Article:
After running through the basic functions with me and helping me to set up the smart-phone app, he left me to admire my new, wall-mounted frustration-killer.
The Pod Point Solo 3 comes in 2 flavours – tethered or untethered. I had opted for the more expensive tethered version which comes with its own 7.5m Type 2 cable (Type 1 is also available for some older EVs).
The oval, polycarbonate unit looks smart in any guise, but the tethered version is significantly slimmer (just 112mm) as it doesn’t need a built-in charging socket to plug into. It is also designed so the cable can be wrapped around the unit neatly, while a wall-mount holster is also provided for the charger.
The unit itself feels very sturdy and appears to be well-built. There is no creaking if you give it a push or knock against it.
The silvery/grey and black colour scheme is smart and modern-looking and while I think the unit would look fine on the outside of any house, I can’t help thinking that more colour choice would be a good idea.
Using the charger couldn’t be simpler. There is one LED on the front of the unit which indicates its status: Blue for standby and solid green when charging. Flashing green indicates the battery is fully charged. There are other colour combinations for such things as WiFi connectivity problems and when syncing with Pod Point, but the blue and green are the one’s you’ll be most interested in.
If you wish to have some smart control of your Pod Point charger, then you will need to register for a free account with Pod Point and download an app to your smartphone which communicates with the unit. This allows you to access further features like charge scheduling.
The app also provides information on costs – both on your own charger and any public Pod Point charger you may use while out and about. It’s very simple to add your own tariff into the app.
Finding public charge points is also quite simple through the app – which will provide directions too. The good news is that Pod Point is constantly developing its public network of chargers with 7,300 charging bays currently available at locations including Tesco, Lidl and Center Parcs. Many of them are free. As a Pod Point owner with an account, you don’t need a card or key-fob to charge. Just plug in and confirm on the app. Simples.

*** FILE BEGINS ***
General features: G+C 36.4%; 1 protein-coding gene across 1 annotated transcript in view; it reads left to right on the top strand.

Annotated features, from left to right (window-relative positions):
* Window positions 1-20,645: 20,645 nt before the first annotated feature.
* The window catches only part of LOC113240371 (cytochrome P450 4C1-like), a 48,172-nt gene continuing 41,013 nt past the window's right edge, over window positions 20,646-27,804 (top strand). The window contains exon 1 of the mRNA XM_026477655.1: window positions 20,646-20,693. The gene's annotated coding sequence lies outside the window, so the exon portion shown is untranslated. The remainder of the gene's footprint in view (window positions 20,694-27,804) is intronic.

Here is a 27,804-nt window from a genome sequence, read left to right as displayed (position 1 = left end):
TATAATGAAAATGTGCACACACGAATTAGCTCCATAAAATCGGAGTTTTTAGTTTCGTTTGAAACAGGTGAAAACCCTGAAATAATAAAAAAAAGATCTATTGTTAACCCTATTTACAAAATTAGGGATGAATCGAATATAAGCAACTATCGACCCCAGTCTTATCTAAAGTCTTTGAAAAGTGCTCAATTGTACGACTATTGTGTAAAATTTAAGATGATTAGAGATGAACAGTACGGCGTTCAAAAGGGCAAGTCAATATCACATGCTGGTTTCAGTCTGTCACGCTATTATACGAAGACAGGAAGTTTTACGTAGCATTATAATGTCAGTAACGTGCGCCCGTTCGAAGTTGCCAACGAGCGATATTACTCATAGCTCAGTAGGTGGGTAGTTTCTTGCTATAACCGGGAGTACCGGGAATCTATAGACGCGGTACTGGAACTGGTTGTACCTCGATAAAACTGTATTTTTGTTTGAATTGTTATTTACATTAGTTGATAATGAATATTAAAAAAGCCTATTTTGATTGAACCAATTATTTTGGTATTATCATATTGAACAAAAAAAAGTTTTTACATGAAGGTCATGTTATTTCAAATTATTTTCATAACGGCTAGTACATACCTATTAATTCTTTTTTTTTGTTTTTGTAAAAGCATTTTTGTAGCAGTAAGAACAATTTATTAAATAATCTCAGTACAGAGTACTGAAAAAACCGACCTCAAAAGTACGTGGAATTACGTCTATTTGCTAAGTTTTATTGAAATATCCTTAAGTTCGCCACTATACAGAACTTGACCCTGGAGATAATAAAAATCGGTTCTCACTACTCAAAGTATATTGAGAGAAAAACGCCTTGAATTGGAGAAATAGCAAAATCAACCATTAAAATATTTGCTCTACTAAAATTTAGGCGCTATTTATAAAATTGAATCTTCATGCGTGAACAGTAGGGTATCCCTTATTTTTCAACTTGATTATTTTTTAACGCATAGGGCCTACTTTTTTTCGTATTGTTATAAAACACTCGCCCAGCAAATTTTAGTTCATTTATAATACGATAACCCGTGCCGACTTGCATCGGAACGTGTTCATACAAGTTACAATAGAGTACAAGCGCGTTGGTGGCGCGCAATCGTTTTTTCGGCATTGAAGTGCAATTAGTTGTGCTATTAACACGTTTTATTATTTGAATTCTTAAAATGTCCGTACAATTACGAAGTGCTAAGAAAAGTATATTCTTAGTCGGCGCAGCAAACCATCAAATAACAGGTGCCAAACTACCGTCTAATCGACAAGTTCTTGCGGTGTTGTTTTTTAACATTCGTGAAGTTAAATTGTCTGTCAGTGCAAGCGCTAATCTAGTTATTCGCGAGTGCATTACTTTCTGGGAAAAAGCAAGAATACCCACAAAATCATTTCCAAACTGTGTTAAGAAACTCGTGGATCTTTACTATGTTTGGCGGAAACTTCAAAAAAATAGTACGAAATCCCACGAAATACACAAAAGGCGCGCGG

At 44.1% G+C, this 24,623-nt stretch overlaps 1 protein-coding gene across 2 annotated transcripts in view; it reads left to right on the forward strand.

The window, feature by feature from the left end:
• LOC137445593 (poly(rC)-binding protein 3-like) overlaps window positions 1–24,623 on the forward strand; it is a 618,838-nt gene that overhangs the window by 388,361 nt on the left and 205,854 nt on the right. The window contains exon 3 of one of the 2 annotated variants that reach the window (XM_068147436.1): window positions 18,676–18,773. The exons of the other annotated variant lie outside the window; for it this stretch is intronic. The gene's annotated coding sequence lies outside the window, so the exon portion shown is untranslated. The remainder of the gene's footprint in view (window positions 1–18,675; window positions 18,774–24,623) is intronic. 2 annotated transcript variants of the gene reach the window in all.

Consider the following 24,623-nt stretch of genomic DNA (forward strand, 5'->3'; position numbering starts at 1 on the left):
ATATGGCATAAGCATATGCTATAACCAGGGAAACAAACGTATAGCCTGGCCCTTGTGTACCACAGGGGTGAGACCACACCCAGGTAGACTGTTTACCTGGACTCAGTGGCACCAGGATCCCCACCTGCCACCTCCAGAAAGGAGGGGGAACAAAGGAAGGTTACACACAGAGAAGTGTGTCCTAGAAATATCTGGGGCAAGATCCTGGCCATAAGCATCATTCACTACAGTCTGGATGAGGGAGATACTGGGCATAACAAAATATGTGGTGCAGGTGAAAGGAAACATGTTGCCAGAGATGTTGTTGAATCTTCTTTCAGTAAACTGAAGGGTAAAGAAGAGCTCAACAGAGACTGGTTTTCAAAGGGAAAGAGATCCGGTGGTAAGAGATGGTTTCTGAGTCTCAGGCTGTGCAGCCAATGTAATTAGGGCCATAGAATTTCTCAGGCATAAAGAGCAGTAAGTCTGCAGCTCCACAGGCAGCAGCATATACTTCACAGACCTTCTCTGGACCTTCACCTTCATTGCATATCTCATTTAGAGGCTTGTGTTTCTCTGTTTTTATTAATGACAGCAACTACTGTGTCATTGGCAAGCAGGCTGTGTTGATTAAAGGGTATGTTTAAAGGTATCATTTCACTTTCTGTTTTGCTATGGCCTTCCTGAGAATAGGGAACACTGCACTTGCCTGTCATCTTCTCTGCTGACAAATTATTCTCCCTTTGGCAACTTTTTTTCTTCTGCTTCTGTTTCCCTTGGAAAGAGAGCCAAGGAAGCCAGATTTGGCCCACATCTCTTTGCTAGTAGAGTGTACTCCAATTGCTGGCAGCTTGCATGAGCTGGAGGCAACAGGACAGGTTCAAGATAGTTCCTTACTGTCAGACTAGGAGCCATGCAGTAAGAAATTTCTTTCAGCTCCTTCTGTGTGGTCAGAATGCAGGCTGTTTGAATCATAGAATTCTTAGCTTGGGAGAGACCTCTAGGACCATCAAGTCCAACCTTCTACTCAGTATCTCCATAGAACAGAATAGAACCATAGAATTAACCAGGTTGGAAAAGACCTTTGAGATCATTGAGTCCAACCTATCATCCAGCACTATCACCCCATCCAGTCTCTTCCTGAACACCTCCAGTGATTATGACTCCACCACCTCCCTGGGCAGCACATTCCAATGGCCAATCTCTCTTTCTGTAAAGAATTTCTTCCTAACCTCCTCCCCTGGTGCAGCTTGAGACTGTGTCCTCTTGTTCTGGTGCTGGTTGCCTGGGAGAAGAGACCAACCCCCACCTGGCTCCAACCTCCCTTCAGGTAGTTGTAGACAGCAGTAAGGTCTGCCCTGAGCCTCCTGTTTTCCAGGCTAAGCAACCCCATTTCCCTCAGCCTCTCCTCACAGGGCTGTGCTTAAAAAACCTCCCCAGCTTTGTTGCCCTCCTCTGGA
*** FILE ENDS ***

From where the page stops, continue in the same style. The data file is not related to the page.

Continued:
So, impressions so far? Very good. The whole process from initial enquiry to engineer visit felt personal and slick. I was kept updated via email and phone calls throughout the process which was both useful and reassuring.
The Pod Point Solo 3 has performed faultlessly with a variety of EVs, from a Mk1. Nissan Leaf, through to the very smart Cupra Born.
For the average commute of just over 20 miles you will find range anxiety becomes a thing of the past. After all, plugging in your vehicle at home means it will only need “topping-up” 99% of the time. No more waiting until the charge-level drops dangerously low before seeking out that elusive public charger.
Unless you are planning a very long journey in your EV, you no longer need to give range-anxiety a second thought. Which makes EV-ownership utterly chilled. Just as it should be.
Prices start at £799 for a standard installation (non-tethered) and can be completed in as little as two weeks.
Visit https://pod-point.com/solutions/driver/home-charging for more information.